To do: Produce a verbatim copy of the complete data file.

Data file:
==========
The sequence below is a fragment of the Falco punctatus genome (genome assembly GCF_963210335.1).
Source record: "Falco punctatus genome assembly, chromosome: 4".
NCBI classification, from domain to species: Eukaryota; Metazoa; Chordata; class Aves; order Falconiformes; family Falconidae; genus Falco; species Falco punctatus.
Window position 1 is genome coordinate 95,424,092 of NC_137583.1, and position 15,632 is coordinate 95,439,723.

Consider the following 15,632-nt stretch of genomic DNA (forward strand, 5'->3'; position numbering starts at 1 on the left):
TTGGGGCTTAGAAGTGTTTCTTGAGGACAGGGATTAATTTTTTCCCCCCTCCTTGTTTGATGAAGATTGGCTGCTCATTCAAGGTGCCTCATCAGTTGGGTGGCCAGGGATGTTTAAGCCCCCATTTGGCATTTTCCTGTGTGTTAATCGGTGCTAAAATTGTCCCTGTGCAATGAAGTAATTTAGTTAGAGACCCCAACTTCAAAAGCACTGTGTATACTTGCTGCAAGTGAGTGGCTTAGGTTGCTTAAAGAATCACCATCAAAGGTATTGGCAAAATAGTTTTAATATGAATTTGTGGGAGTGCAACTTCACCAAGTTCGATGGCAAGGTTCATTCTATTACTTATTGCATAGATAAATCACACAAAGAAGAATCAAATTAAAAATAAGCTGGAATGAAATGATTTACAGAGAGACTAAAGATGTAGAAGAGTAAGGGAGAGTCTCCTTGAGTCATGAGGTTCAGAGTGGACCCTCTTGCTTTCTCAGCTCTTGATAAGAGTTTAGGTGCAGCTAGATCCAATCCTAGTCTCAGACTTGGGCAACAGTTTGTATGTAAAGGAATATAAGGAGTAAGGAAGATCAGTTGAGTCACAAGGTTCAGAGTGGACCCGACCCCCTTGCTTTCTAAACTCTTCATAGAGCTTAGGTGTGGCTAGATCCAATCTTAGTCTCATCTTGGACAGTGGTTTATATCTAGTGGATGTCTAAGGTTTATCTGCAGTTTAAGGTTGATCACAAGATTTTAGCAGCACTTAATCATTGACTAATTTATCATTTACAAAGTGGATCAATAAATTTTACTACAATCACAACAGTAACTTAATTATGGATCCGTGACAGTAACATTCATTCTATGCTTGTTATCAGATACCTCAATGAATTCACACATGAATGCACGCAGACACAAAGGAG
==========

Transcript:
The sequence below is a fragment of the Falco punctatus genome (genome assembly GCF_963210335.1).
Source record: "Falco punctatus genome assembly, chromosome: 4".
NCBI classification, from domain to species: Eukaryota; Metazoa; Chordata; class Aves; order Falconiformes; family Falconidae; genus Falco; species Falco punctatus.
Window position 1 is genome coordinate 95,424,092 of NC_137583.1, and position 15,632 is coordinate 95,439,723.

Consider the following 15,632-nt stretch of genomic DNA (forward strand, 5'->3'; position numbering starts at 1 on the left):
TTGGGGCTTAGAAGTGTTTCTTGAGGACAGGGATTAATTTTTTCCCCCCTCCTTGTTTGATGAAGATTGGCTGCTCATTCAAGGTGCCTCATCAGTTGGGTGGCCAGGGATGTTTAAGCCCCCATTTGGCATTTTCCTGTGTGTTAATCGGTGCTAAAATTGTCCCTGTGCAATGAAGTAATTTAGTTAGAGACCCCAACTTCAAAAGCACTGTGTATACTTGCTGCAAGTGAGTGGCTTAGGTTGCTTAAAGAATCACCATCAAAGGTATTGGCAAAATAGTTTTAATATGAATTTGTGGGAGTGCAACTTCACCAAGTTCGATGGCAAGGTTCATTCTATTACTTATTGCATAGATAAATCACACAAAGAAGAATCAAATTAAAAATAAGCTGGAATGAAATGATTTACAGAGAGACTAAAGATGTAGAAGAGTAAGGGAGAGTCTCCTTGAGTCATGAGGTTCAGAGTGGACCCTCTTGCTTTCTCAGCTCTTGATAAGAGTTTAGGTGCAGCTAGATCCAATCCTAGTCTCAGACTTGGGCAACAGTTTGTATGTAAAGGAATATAAGGAGTAAGGAAGATCAGTTGAGTCACAAGGTTCAGAGTGGACCCGACCCCCTTGCTTTCTAAACTCTTCATAGAGCTTAGGTGTGGCTAGATCCAATCTTAGTCTCATCTTGGACAGTGGTTTATATCTAGTGGATGTCTAAGGTTTATCTGCAGTTTAAGGTTGATCACAAGATTTTAGCAGCACTTAATCATTGACTAATTTATCATTTACAAAGTGGATCAATAAATTTTACTACAATCACAACAGTAACTTAATTATGGATCCGTGACAGTAACATTCATTCTATGCTTGTTATCAGATACCTCAATGAATTCACACATGAATGCACGCAGACACAAAGGAG